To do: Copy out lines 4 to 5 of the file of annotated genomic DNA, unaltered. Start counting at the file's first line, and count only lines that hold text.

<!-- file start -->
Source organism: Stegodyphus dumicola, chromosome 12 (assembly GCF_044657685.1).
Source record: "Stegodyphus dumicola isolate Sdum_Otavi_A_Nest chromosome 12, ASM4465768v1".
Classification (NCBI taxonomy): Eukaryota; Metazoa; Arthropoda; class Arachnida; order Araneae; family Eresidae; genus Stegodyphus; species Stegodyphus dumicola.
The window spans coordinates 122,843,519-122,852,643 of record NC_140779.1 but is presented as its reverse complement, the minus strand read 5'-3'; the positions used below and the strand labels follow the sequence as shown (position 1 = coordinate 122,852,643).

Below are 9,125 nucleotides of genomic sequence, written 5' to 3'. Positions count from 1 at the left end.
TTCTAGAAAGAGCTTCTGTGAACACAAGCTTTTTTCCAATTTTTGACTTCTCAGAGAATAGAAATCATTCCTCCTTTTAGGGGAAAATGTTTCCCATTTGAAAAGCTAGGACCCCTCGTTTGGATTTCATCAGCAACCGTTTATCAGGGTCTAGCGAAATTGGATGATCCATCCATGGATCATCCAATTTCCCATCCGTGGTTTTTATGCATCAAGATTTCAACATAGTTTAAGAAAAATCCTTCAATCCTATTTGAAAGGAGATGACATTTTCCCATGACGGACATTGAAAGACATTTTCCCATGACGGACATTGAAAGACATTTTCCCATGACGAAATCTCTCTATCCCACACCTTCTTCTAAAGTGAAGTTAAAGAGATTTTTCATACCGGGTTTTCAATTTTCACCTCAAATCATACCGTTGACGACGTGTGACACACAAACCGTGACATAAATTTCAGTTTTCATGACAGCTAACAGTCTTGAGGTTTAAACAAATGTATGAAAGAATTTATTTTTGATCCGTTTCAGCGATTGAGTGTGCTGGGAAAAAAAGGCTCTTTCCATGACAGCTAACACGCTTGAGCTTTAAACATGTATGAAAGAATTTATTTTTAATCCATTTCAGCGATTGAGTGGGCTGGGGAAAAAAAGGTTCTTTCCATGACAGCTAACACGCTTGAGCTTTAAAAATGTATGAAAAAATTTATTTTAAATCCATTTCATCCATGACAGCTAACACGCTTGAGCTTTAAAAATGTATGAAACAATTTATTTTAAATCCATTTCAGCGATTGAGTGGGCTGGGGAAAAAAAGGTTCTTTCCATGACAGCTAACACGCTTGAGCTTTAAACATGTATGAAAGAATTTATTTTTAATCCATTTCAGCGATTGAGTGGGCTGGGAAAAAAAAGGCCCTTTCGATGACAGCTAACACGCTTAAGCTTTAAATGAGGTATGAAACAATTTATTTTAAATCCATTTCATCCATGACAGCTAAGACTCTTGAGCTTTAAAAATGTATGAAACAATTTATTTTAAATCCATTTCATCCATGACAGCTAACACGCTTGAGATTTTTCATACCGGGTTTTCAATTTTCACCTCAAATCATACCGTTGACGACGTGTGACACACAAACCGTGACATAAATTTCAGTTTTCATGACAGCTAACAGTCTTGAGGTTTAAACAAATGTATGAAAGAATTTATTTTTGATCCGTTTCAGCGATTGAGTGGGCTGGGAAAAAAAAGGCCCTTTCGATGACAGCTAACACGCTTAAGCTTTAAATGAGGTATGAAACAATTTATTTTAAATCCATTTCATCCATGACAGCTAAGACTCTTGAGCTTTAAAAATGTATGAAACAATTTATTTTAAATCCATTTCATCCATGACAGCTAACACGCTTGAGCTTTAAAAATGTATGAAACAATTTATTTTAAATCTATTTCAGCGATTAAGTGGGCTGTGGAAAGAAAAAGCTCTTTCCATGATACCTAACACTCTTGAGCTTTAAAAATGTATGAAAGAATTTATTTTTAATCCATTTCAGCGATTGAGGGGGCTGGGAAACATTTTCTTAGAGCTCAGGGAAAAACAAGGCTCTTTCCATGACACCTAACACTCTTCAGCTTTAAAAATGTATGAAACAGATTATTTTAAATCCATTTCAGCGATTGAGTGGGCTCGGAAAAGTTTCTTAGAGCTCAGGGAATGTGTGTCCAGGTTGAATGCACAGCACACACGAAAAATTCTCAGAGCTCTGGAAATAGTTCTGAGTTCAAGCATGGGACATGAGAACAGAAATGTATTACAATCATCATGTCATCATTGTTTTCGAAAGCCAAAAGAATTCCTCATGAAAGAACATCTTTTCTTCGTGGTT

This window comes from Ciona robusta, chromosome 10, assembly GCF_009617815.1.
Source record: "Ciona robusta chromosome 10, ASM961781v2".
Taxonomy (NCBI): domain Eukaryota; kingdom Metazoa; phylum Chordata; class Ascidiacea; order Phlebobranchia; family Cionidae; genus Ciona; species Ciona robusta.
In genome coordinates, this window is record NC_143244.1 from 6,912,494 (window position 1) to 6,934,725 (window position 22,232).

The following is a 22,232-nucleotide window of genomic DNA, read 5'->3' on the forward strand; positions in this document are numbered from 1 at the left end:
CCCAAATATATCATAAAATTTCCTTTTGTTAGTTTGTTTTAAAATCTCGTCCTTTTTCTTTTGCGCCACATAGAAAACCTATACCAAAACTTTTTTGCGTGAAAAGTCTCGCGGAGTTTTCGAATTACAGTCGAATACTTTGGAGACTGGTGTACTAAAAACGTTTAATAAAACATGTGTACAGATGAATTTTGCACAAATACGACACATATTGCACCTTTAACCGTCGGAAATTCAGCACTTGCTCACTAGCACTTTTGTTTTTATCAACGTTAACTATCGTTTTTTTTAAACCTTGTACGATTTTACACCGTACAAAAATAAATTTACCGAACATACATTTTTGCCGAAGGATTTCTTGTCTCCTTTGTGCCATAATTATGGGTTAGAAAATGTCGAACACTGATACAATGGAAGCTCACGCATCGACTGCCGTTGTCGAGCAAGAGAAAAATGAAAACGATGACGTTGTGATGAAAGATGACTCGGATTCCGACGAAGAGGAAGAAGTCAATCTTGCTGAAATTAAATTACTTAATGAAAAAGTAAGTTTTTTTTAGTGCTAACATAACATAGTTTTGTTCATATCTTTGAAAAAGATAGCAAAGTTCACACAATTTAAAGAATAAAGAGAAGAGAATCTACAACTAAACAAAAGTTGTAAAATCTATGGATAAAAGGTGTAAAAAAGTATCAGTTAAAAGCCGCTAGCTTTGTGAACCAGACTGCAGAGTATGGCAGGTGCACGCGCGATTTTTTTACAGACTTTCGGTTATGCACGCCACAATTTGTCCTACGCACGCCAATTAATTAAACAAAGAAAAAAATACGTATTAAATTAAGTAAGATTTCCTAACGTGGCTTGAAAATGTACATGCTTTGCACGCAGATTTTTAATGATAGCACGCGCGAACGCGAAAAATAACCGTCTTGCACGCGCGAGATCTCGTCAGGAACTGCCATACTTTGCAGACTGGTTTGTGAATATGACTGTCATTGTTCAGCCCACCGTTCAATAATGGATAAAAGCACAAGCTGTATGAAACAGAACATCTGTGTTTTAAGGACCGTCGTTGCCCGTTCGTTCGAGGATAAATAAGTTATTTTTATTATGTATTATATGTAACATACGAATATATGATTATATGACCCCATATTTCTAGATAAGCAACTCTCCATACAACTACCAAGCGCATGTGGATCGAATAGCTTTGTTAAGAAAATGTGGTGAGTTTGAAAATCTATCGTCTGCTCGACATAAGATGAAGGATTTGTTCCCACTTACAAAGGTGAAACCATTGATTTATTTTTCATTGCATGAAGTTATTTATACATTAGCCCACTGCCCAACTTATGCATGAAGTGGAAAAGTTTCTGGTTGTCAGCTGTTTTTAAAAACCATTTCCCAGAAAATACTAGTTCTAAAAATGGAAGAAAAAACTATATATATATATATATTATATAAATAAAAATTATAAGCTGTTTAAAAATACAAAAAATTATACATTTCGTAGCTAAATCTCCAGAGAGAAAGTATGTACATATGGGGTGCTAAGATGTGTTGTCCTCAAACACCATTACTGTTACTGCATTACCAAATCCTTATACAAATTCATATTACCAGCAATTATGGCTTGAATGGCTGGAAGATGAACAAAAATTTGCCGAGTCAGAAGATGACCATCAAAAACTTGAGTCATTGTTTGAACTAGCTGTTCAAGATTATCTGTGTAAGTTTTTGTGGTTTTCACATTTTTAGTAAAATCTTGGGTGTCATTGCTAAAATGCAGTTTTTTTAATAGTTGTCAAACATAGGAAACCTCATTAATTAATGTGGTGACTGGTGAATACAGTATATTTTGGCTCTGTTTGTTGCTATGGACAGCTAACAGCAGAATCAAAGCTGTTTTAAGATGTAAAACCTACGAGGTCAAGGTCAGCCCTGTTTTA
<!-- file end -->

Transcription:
The window spans coordinates 122,843,519-122,852,643 of record NC_140779.1 but is presented as its reverse complement, the minus strand read 5'-3'; the positions used below and the strand labels follow the sequence as shown (position 1 = coordinate 122,852,643).

Below are 9,125 nucleotides of genomic sequence, written 5' to 3'. Positions count from 1 at the left end.